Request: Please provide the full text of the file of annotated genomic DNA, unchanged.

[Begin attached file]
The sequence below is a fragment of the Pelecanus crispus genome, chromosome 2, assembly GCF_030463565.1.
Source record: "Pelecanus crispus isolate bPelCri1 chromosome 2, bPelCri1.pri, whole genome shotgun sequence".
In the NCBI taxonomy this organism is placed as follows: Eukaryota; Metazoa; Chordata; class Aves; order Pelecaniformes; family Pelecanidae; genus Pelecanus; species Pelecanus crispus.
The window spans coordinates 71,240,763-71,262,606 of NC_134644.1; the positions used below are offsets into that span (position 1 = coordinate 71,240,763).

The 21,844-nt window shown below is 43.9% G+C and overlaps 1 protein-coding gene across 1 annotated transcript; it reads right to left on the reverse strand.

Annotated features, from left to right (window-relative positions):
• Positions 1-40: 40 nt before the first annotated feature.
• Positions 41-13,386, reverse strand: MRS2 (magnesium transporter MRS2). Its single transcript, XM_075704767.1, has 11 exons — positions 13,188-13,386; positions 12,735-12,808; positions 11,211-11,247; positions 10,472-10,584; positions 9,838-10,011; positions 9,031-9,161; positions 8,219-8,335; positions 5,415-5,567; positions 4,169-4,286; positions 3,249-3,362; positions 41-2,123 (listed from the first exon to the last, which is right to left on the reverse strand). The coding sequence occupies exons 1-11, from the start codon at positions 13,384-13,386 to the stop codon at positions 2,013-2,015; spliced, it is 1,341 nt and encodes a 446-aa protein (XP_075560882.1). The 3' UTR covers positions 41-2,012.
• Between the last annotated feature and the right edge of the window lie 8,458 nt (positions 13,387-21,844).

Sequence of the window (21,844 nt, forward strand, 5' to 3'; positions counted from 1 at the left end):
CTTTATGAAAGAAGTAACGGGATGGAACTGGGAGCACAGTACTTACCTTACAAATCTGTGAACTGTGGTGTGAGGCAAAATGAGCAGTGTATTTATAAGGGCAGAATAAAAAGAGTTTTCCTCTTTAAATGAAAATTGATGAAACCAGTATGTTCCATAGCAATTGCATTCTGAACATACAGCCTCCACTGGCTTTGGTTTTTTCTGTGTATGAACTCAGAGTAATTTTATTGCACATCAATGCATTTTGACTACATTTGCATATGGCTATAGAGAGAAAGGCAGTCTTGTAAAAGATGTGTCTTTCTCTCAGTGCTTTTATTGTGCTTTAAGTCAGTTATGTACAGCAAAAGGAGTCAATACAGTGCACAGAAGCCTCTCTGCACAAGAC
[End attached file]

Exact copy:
The sequence below is a fragment of the Pelecanus crispus genome, chromosome 2, assembly GCF_030463565.1.
Source record: "Pelecanus crispus isolate bPelCri1 chromosome 2, bPelCri1.pri, whole genome shotgun sequence".
In the NCBI taxonomy this organism is placed as follows: Eukaryota; Metazoa; Chordata; class Aves; order Pelecaniformes; family Pelecanidae; genus Pelecanus; species Pelecanus crispus.
The window spans coordinates 71,240,763-71,262,606 of NC_134644.1; the positions used below are offsets into that span (position 1 = coordinate 71,240,763).

The 21,844-nt window shown below is 43.9% G+C and overlaps 1 protein-coding gene across 1 annotated transcript; it reads right to left on the reverse strand.

Annotated features, from left to right (window-relative positions):
• Positions 1-40: 40 nt before the first annotated feature.
• Positions 41-13,386, reverse strand: MRS2 (magnesium transporter MRS2). Its single transcript, XM_075704767.1, has 11 exons — positions 13,188-13,386; positions 12,735-12,808; positions 11,211-11,247; positions 10,472-10,584; positions 9,838-10,011; positions 9,031-9,161; positions 8,219-8,335; positions 5,415-5,567; positions 4,169-4,286; positions 3,249-3,362; positions 41-2,123 (listed from the first exon to the last, which is right to left on the reverse strand). The coding sequence occupies exons 1-11, from the start codon at positions 13,384-13,386 to the stop codon at positions 2,013-2,015; spliced, it is 1,341 nt and encodes a 446-aa protein (XP_075560882.1). The 3' UTR covers positions 41-2,012.
• Between the last annotated feature and the right edge of the window lie 8,458 nt (positions 13,387-21,844).

Sequence of the window (21,844 nt, forward strand, 5' to 3'; positions counted from 1 at the left end):
CTTTATGAAAGAAGTAACGGGATGGAACTGGGAGCACAGTACTTACCTTACAAATCTGTGAACTGTGGTGTGAGGCAAAATGAGCAGTGTATTTATAAGGGCAGAATAAAAAGAGTTTTCCTCTTTAAATGAAAATTGATGAAACCAGTATGTTCCATAGCAATTGCATTCTGAACATACAGCCTCCACTGGCTTTGGTTTTTTCTGTGTATGAACTCAGAGTAATTTTATTGCACATCAATGCATTTTGACTACATTTGCATATGGCTATAGAGAGAAAGGCAGTCTTGTAAAAGATGTGTCTTTCTCTCAGTGCTTTTATTGTGCTTTAAGTCAGTTATGTACAGCAAAAGGAGTCAATACAGTGCACAGAAGCCTCTCTGCACAAGAC